The Baltimore Sun|
September 23, 1997
Clinton pushes arms treaty; President tells U.N. he's sending
test-ban pact to Senate; 'Longest-sought prize'; Helms aide rules out hearings,
says it could take 10 years to pass
UNITED NATIONS -- A year after signing it, President Clinton sent the Senate
a global treaty banning nuclear-weapons tests yesterday, calling the pact the
"longest-sought, hardest-fought prize in the history of arms control."
Clinton announced the action during his annual address to the U.N. General
Assembly -- an occasion he used to strongly endorse beefing up the international
The treaty, which would outlaw all nuclear weapons tests, was adopted by the
United Nations in September 1996 and signed by Clinton two weeks later. But he
held it while White House lobbyists tried to build support.
The treaty will not take effect unless all 44 nations possessing nuclear
power reactors ratify it, and India has insisted that it will not do so. The
treaty's value therefore is more symbolic than binding, although most nuclear
powers -- including the United States and Russia -- abide by its terms already.
A spokesman for Sen. Jesse Helms, the North Carolina Republican who chairs
the Senate Foreign Relations Committee, said Helms has ruled out any hearings
this fall on the treaty.
"It's not even on our radar screen, and certainly not in our top 10 of
issues. This could take 10 years to get done," the spokesman said.
The Joint Chiefs of Staff and other U.S. defense experts have assured Clinton
that America's nuclear arsenal could be maintained reliably without explosive
tests and that the military fully supports the ban.
Clinton's annual U.N. address was noteworthy in its embrace of the
international organization, despite fears by some Americans that the
international organization has become too intrusive.
From fighting drug-traffickers to policing war-zone peace settlements, from
spreading global wealth to slowing global warming, "the United Nations must play
a leading role in this effort, filling in the fault lines of the new global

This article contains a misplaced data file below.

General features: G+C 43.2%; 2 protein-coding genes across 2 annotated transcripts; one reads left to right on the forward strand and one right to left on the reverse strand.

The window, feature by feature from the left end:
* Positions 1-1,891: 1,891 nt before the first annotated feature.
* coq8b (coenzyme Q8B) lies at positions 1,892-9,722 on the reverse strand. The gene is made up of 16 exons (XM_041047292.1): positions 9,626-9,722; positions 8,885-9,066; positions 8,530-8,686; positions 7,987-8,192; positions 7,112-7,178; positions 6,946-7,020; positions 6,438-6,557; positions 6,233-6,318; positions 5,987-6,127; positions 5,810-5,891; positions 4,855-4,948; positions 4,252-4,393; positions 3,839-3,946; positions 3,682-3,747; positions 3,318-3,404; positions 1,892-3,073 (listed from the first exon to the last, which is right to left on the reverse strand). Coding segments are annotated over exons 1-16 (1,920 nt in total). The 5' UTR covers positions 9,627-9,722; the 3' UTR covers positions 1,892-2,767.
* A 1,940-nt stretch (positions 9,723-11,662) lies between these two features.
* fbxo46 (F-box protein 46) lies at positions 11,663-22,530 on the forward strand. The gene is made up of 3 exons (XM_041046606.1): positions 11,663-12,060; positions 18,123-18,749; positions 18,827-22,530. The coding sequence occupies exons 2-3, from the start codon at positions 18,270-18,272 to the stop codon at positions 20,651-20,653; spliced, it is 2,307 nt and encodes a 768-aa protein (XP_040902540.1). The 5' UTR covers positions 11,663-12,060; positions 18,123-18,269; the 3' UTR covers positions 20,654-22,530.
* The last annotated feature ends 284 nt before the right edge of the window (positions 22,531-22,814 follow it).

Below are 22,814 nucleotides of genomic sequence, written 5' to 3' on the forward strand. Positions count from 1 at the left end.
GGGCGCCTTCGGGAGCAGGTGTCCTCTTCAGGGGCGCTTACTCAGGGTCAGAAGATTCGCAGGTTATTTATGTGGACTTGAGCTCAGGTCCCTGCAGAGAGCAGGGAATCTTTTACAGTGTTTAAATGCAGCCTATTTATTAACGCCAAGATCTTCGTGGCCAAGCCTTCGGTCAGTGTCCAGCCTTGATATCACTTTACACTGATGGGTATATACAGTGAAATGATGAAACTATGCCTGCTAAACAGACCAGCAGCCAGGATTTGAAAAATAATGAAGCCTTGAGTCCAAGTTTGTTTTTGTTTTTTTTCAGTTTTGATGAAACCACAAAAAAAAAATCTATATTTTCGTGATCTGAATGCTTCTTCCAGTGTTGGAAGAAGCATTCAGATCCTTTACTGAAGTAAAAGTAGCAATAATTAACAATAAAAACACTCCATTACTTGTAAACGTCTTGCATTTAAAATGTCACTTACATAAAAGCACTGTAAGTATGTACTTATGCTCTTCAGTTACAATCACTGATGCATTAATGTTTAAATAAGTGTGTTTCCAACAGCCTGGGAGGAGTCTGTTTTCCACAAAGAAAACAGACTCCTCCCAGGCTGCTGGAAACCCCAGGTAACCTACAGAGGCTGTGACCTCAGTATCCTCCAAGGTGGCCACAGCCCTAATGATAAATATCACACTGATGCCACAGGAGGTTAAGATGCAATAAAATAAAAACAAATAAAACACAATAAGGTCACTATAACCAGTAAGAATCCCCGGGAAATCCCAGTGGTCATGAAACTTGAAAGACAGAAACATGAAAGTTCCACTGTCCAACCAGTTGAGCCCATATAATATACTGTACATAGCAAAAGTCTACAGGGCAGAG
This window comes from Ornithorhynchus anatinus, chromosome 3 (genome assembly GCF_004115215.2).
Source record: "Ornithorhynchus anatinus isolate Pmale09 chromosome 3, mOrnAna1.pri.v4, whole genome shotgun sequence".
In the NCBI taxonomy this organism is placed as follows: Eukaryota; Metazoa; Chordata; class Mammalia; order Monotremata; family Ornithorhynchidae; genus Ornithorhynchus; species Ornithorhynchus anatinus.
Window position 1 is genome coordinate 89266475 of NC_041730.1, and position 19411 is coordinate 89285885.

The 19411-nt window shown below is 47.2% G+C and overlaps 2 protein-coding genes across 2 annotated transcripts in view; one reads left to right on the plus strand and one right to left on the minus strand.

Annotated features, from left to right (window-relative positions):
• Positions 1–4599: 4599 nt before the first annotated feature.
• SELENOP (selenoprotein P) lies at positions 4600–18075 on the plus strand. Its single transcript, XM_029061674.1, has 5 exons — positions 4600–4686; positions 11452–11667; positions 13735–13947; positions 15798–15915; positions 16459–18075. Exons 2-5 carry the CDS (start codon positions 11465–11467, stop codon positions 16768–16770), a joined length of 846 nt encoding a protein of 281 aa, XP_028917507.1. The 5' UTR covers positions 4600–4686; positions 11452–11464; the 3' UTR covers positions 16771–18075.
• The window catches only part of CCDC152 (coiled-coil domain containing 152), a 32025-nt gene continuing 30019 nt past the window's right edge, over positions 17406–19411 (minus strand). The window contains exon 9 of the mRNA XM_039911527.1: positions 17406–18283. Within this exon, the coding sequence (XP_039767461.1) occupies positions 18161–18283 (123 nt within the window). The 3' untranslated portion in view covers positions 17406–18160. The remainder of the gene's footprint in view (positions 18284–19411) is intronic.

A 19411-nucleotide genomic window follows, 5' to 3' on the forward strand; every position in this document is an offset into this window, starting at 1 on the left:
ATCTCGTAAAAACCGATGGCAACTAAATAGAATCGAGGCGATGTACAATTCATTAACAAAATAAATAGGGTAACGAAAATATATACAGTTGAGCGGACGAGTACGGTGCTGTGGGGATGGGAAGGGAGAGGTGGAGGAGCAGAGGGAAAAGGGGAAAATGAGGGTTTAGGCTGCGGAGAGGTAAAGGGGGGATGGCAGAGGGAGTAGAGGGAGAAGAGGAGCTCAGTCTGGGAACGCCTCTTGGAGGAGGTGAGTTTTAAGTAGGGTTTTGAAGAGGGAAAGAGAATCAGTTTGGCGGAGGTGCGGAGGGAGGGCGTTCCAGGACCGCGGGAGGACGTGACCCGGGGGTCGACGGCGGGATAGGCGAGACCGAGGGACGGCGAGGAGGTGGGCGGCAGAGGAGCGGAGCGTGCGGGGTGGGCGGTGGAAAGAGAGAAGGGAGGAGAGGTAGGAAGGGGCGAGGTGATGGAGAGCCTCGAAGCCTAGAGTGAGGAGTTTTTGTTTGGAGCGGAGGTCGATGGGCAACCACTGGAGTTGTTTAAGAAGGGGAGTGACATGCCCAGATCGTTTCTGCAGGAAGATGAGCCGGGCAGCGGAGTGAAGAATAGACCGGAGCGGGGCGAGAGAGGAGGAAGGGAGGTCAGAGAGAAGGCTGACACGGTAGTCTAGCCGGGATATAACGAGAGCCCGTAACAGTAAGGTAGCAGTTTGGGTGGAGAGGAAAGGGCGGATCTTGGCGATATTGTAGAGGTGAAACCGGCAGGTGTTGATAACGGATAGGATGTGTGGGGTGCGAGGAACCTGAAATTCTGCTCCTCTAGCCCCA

era," Clinton said.
Clinton called for the creation of a permanent international court under U.N.
auspices before 2000 "to prosecute the most serious violations of humanitarian
He also said he believes that the Republican-led Congress is ready to pay the
United States' back dues to the United Nations and urged the General Assembly to
support the money-saving internal reforms pushed by Secretary-General Kofi
The president glossed over one point of possible friction with Annan,
however, noting in passing that "we look to member states to adopt a more
equitable scale of assessment" of U.N. dues.
That was a veiled reference to a U.S. proposal to cut U.S. dues to 20 percent
of U.N. costs, down from the current 25 percent. To make up the difference,
higher dues would be charged to Japan and other rising economic powers, mostly
Annan, in his opening address before Clinton spoke, called on all U.N.
members not only to support his reforms but also to pay their dues "in full, on
time and without conditions."
It was the first time in the 52-year history of the Assembly that a
secretary-general had spoken at the start of the annual debate.
Britain urged the United States to pay its debts and rejected a call by
Clinton to reduce the amount Washington contributes to the world body. Foreign
Secretary Robin Cook said the United States could not expect to withhold the $
1.5 billion it owes while other members paid in full and on time.
Cook will address the General Assembly today, and officials said he would be
uncompromising on the question of debt.
A British official stressed that there would be no question of countries
ganging up against Washington, since it was clear that the major obstacle was
Helms' committee rather than the White House.
In response, a spokesman for Helms said that Cook had been rude when he saw
the senator in Washington several months ago.
"If the foreign secretary is as undiplomatic in his speech in the General
Assembly as he was in his meeting with Senator Helms, then I am sure he will
have very little impact there as well," said Marc Thiessen.
Annan spoke of a number of world trouble spots that he said members might
wish to address during the debate. These included the continuing "brutal and
futile civil war" in Afghanistan; the persisting "bitter legacies intolerance
and violence" in the Great Lakes region of Central Africa, and the need to
"consolidate the gains achieved" in Bosnia-Herzegovina and prevent a relapse
into the horrors of the past.